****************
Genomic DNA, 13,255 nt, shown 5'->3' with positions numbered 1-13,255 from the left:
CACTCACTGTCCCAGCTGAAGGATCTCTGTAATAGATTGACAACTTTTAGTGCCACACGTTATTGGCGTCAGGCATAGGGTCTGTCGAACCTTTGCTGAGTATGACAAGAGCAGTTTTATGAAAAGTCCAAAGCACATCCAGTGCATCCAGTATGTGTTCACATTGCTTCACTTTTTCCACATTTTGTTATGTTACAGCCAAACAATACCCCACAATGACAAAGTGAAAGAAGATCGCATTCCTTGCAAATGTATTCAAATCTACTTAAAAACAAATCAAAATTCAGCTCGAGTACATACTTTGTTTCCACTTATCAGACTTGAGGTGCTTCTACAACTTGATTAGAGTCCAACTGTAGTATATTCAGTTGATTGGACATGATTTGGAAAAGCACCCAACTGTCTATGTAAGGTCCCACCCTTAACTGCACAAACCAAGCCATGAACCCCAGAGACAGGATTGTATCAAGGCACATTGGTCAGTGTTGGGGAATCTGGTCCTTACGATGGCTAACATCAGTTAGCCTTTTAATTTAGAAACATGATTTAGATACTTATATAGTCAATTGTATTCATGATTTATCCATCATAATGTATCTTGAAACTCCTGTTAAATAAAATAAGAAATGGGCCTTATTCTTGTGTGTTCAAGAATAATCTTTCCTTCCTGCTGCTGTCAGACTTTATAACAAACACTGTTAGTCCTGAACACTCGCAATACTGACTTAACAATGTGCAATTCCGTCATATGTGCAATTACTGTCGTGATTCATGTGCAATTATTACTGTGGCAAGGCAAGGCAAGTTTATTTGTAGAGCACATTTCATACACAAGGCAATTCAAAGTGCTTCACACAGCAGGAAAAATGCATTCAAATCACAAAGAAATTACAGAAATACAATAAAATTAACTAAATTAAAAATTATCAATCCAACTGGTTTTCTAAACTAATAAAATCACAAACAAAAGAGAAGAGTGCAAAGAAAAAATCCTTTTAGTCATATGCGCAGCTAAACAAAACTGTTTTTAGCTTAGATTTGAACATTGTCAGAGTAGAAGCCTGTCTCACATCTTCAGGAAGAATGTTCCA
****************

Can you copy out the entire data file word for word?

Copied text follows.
Genomic DNA, 13,255 nt, shown 5'->3' with positions numbered 1-13,255 from the left:
CACTCACTGTCCCAGCTGAAGGATCTCTGTAATAGATTGACAACTTTTAGTGCCACACGTTATTGGCGTCAGGCATAGGGTCTGTCGAACCTTTGCTGAGTATGACAAGAGCAGTTTTATGAAAAGTCCAAAGCACATCCAGTGCATCCAGTATGTGTTCACATTGCTTCACTTTTTCCACATTTTGTTATGTTACAGCCAAACAATACCCCACAATGACAAAGTGAAAGAAGATCGCATTCCTTGCAAATGTATTCAAATCTACTTAAAAACAAATCAAAATTCAGCTCGAGTACATACTTTGTTTCCACTTATCAGACTTGAGGTGCTTCTACAACTTGATTAGAGTCCAACTGTAGTATATTCAGTTGATTGGACATGATTTGGAAAAGCACCCAACTGTCTATGTAAGGTCCCACCCTTAACTGCACAAACCAAGCCATGAACCCCAGAGACAGGATTGTATCAAGGCACATTGGTCAGTGTTGGGGAATCTGGTCCTTACGATGGCTAACATCAGTTAGCCTTTTAATTTAGAAACATGATTTAGATACTTATATAGTCAATTGTATTCATGATTTATCCATCATAATGTATCTTGAAACTCCTGTTAAATAAAATAAGAAATGGGCCTTATTCTTGTGTGTTCAAGAATAATCTTTCCTTCCTGCTGCTGTCAGACTTTATAACAAACACTGTTAGTCCTGAACACTCGCAATACTGACTTAACAATGTGCAATTCCGTCATATGTGCAATTACTGTCGTGATTCATGTGCAATTATTACTGTGGCAAGGCAAGGCAAGTTTATTTGTAGAGCACATTTCATACACAAGGCAATTCAAAGTGCTTCACACAGCAGGAAAAATGCATTCAAATCACAAAGAAATTACAGAAATACAATAAAATTAACTAAATTAAAAATTATCAATCCAACTGGTTTTCTAAACTAATAAAATCACAAACAAAAGAGAAGAGTGCAAAGAAAAAATCCTTTTAGTCATATGCGCAGCTAAACAAAACTGTTTTTAGCTTAGATTTGAACATTGTCAGAGTAGAAGCCTGTCTCACATCTTCAGGAAGAATGTTCCA